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Alliance for Aging Research Releases New Atrial Fibrillation Consensus and Survey; Results Show Less than 50% of Physicians Use Stroke Risk Assessment Tools Regularly
Expert Consensus Statement Recommends Process for Assessing Stroke and Bleeding Risk for Appropriate Anticoagulant Use
WASHINGTON, DC (July 19, 2012) – The Alliance for Aging Research (Alliance) announced the release of a new consensus statement written by leading experts in the area of stroke prevention in atrial fibrillation (A Fib). The consensus development was spearheaded by the Atrial Fibrillation Optimal Treatment Task Force, led by the Alliance. The resulting statement provides a standardized approach to assessing moderate- to high-risk patients and determining who should be on an anticoagulant medication. Additionally, the document presents the leading stroke and bleeding risk tools all in one place – making them easy for health care professionals to access and compare.
Editor's Note from Henry I. Bussey, Pharm.D.: In addition to the insight provided in this consensus report, the document includes the three most widely used methods for estimating stroke risk in patients with atrial fibrillation. The first two methods (CHADS2 and CHA2DS2VaSc ) provide an estimate of the annualized (or one year) risk of stroke. The third method, from the Framingham Heart Study, provides an estimate of the 5-year stroke risk. As a personal option, I often favor the Framingham method when discussing stroke risk with patients. In my experience, patients are more likely to grasp the true risk when presented with having a 20-25% risk of stroke over the next 5 years, for example, versus a 5% stroke risk per year. While the CHADS2 scoring system is the easiest to use, some favor the CHA2DS2VaSc because it considers the impact of different age ranges, and this method assigns one point for vascular disease and female gender. It has been suggested that the CHA2DS2VaSc may be useful in helping to define which “low risk” patients by CHADS2 are truly low risk versus those who may be approaching moderate risk by virtue of advanced age, vascular disease, and/or female gender.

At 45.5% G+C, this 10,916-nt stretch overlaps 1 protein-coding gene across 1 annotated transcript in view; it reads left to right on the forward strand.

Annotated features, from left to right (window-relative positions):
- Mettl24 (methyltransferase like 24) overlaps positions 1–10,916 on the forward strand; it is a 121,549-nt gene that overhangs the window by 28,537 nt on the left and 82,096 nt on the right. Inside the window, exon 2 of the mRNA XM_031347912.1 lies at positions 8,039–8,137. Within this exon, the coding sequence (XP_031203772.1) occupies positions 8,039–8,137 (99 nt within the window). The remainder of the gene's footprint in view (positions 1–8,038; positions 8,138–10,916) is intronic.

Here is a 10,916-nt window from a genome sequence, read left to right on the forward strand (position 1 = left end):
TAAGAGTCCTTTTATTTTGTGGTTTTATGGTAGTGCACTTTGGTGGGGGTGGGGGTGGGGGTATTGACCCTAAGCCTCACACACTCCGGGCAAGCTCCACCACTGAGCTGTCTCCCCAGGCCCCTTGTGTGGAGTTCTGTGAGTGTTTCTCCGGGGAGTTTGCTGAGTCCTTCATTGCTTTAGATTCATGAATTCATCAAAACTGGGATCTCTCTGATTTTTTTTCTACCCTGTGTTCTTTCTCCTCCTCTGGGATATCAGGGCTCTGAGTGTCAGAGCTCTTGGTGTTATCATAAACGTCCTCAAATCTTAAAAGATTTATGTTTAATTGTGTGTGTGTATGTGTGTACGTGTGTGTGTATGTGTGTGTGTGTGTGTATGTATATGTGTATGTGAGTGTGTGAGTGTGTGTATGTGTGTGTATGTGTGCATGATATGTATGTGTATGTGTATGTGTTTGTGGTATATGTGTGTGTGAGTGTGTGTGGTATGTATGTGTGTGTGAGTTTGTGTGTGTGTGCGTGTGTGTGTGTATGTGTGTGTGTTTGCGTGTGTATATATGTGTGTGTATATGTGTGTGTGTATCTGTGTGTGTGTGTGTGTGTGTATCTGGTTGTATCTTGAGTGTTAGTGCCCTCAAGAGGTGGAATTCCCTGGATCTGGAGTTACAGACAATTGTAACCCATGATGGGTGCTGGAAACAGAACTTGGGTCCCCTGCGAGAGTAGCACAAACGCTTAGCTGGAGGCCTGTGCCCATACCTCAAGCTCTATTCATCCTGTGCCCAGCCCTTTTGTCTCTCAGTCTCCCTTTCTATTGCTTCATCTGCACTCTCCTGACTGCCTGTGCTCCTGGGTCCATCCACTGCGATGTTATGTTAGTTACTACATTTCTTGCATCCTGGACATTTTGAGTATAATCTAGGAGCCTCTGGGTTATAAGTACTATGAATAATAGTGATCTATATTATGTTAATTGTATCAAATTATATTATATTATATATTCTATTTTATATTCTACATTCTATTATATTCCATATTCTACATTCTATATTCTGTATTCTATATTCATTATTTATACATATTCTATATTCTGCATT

Approximately 2.6 million Americans currently have AFib; which is associated with an approximate doubling of mortality risk – primarily because of the heightened risk of stroke. The irregular heart rhythm in AFib allows blood to pool in the heart’s chambers and oftentimes clot. That clot, or thrombus, can make its way to arteries in the brain and cause a stroke. AFib is a contributory cause of death for around 99,000 Americans each year. For those that survive, the disabilities can be extreme and consequently, the cost of treating the disease is high – around $6.65 billion in direct costs each year.
Yet despite the high risk of stroke in patients with atrial fibrillation – which is around 2 to 7 times greater than in those without the disease – anticoagulation therapy is still underused. According to a recent survey conducted by Edge Research on behalf of the Alliance and the AFib Optimal Treatment Task Force, 66% of physicians surveyed report that the number of clinical guidelines and tools in this area cause confusion, and 48% report that there are too many ambiguities in those guidelines. Additionally, only half of physicians reported being familiar with those guidelines that provide recommendations for assessing and treating the condition.